Posted in: Blog | February 25, 2021
Recently, Kiera Knightly claimed she wouldn’t read fairy tales to her daughter because, in her opinion, they reinforce inappropriate gender stereotyping. That girls will grow up believing they have to be thin, have long, glossy hair, and not only be beautiful, but subservient too, are just some of the reasons Knightly, and others, are all for banning these stories. Indeed, The Daily Telegraph’s Sarah Womack, published a piece as far back as 2003, claiming that tales such as ‘Cinderella’ and ‘Sleeping Beauty,’ reinforces the ‘it pays to be pretty’ idea.
The original story of ‘Cinderella ‘describes the, now called, ‘ugly sisters,’ as, ‘…two daughters who were beautiful and fair of face, but vile and black of heart.’ This suggests beauty is, indeed, only skin deep.
Feminist argument holds that these sorts of stories promote outdated ideologies. They may do, but they also provide fantastic opportunities to teach our children that it is how we behave toward others, that defines true beauty. Princess Fiona, in ‘Shrek’, found happiness through kindness and compassion, bravery and self-confidence, not good looks. Cinderella shows how, despite wearing rags, and having a dirty face, her beauty comes from kindness, not what she wears.
Rasha Rushdy wrote a wonderful open letter to her small, princess obsessed daughter. In it, she acknowledged that she too had been the same as a child, but she wanted to explain to her that, ’golden hair, dainty feet or skin as white as snow’ is not what makes you beautiful. Modern fairy story princess, such as ‘Moana’ show real beauty through courage and determination. ‘Tiana’s’ beauty comes from her confidence and perseverance, and ‘Princess Elsa’ is loyal, and eventually accepts herself as she really is. Rushdy writes, (sic) ‘I want you to enjoy fairy tales, I love watching you dance and twirl in your dress-up clothes, but when you ask why the characters behaved as they did, I’m going to answer you with a big dose of reality!’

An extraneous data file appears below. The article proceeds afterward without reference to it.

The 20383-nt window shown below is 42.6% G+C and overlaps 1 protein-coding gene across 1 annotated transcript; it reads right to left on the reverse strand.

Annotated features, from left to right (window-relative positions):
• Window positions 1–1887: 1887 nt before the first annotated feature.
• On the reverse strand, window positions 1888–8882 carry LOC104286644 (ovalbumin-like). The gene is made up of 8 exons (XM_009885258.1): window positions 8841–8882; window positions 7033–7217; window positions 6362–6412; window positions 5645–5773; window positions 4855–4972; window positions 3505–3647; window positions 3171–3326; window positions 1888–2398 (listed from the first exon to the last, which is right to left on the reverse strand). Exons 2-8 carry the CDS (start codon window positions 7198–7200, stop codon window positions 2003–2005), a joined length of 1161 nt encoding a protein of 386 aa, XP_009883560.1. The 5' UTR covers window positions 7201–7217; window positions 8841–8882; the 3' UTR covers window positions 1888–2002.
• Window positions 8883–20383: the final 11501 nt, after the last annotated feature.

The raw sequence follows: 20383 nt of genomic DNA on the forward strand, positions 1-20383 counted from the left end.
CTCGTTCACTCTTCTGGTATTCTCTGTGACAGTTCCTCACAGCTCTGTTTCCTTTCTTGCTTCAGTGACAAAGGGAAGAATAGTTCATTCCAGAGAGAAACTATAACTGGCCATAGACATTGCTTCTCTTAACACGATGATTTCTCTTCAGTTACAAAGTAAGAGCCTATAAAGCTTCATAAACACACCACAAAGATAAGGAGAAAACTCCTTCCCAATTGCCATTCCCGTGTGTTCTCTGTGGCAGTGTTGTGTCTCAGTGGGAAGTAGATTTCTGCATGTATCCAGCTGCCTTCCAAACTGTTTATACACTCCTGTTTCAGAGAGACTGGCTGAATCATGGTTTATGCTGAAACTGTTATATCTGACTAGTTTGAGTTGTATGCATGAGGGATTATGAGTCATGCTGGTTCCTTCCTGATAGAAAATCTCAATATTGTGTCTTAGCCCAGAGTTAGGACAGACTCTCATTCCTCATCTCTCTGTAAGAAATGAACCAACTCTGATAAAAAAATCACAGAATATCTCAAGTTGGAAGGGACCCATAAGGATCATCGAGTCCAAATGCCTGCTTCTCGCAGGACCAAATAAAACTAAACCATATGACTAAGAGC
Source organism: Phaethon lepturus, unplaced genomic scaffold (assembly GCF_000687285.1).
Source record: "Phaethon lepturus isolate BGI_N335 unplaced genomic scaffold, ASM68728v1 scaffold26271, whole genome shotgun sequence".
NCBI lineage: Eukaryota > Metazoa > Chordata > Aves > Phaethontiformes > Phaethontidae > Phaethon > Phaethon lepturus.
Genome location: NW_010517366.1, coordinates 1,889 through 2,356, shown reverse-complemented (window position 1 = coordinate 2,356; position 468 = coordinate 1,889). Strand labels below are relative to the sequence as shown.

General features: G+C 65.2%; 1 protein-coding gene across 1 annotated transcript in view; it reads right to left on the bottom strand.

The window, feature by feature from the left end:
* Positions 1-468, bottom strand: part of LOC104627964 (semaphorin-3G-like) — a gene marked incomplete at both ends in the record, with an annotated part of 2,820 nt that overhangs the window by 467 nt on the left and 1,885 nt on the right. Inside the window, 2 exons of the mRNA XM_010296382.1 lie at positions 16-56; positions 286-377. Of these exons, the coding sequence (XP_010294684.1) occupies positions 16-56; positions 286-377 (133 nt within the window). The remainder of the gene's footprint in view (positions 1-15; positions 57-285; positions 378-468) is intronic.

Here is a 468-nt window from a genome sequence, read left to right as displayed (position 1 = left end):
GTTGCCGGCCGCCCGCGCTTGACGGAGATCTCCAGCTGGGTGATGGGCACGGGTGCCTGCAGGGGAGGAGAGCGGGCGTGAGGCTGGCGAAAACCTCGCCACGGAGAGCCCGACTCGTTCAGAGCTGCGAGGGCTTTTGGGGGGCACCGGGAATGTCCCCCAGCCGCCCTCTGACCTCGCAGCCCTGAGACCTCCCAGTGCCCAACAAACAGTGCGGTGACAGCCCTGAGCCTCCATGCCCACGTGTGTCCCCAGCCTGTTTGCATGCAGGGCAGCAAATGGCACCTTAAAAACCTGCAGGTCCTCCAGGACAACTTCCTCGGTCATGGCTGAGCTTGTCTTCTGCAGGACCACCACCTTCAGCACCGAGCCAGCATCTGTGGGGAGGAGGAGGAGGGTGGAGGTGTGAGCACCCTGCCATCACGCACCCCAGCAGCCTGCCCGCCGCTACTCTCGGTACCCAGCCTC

So, should we be reading fairy stories to our children? Personally, I think we are richer for having access to these stories, that our children can, as generations before them, benefit from having these stories read to them. Just as we explain to them that PJ Masks characters are not real, and that when they hit each other, they don’t get hurt, so we can show them, especially our girls, that whilst hair, clothes and a ‘pretty’ face can show surface beauty, it is our behaviour that wins out in the end.